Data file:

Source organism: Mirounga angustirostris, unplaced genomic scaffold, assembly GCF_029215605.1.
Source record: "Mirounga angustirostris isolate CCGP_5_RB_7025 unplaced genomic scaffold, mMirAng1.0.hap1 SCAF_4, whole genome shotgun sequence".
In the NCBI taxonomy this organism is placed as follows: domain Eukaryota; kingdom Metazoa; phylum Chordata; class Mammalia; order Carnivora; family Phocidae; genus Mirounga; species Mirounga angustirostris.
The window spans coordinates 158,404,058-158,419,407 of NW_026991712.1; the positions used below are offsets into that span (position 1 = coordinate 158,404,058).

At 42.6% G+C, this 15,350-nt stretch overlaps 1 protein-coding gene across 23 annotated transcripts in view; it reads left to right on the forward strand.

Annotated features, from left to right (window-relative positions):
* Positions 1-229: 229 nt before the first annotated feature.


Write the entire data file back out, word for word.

Source organism: Mirounga angustirostris, unplaced genomic scaffold, assembly GCF_029215605.1.
Source record: "Mirounga angustirostris isolate CCGP_5_RB_7025 unplaced genomic scaffold, mMirAng1.0.hap1 SCAF_4, whole genome shotgun sequence".
In the NCBI taxonomy this organism is placed as follows: domain Eukaryota; kingdom Metazoa; phylum Chordata; class Mammalia; order Carnivora; family Phocidae; genus Mirounga; species Mirounga angustirostris.
The window spans coordinates 158,404,058-158,419,407 of NW_026991712.1; the positions used below are offsets into that span (position 1 = coordinate 158,404,058).

At 42.6% G+C, this 15,350-nt stretch overlaps 1 protein-coding gene across 23 annotated transcripts in view; it reads left to right on the forward strand.

Annotated features, from left to right (window-relative positions):
* Positions 1-229: 229 nt before the first annotated feature.